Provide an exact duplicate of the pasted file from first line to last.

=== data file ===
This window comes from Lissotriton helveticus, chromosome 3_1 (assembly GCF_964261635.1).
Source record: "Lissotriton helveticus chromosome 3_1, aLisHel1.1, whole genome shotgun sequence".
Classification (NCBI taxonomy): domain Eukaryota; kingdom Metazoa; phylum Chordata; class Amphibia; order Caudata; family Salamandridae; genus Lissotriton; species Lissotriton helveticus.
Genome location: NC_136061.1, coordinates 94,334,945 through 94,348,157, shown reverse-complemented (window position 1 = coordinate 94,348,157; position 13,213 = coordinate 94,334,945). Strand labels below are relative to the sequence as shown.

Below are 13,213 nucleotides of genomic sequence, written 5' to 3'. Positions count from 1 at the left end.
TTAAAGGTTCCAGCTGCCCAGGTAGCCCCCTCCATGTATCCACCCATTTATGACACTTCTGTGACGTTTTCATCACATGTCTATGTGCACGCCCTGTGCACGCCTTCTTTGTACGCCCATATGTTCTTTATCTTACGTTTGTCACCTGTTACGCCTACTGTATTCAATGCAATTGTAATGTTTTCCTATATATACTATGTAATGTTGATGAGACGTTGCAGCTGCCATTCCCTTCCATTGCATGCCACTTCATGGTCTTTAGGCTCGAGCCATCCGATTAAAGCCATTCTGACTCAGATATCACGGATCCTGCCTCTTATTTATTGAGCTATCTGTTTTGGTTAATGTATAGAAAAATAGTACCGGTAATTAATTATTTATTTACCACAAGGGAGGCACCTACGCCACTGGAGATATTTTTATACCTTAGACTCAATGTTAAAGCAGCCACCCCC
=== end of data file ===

This window comes from Lissotriton helveticus, chromosome 3_1 (assembly GCF_964261635.1).
Source record: "Lissotriton helveticus chromosome 3_1, aLisHel1.1, whole genome shotgun sequence".
Classification (NCBI taxonomy): domain Eukaryota; kingdom Metazoa; phylum Chordata; class Amphibia; order Caudata; family Salamandridae; genus Lissotriton; species Lissotriton helveticus.
Genome location: NC_136061.1, coordinates 94,334,945 through 94,348,157, shown reverse-complemented (window position 1 = coordinate 94,348,157; position 13,213 = coordinate 94,334,945). Strand labels below are relative to the sequence as shown.

Below are 13,213 nucleotides of genomic sequence, written 5' to 3'. Positions count from 1 at the left end.
TTAAAGGTTCCAGCTGCCCAGGTAGCCCCCTCCATGTATCCACCCATTTATGACACTTCTGTGACGTTTTCATCACATGTCTATGTGCACGCCCTGTGCACGCCTTCTTTGTACGCCCATATGTTCTTTATCTTACGTTTGTCACCTGTTACGCCTACTGTATTCAATGCAATTGTAATGTTTTCCTATATATACTATGTAATGTTGATGAGACGTTGCAGCTGCCATTCCCTTCCATTGCATGCCACTTCATGGTCTTTAGGCTCGAGCCATCCGATTAAAGCCATTCTGACTCAGATATCACGGATCCTGCCTCTTATTTATTGAGCTATCTGTTTTGGTTAATGTATAGAAAAATAGTACCGGTAATTAATTATTTATTTACCACAAGGGAGGCACCTACGCCACTGGAGATATTTTTATACCTTAGACTCAATGTTAAAGCAGCCACCCCC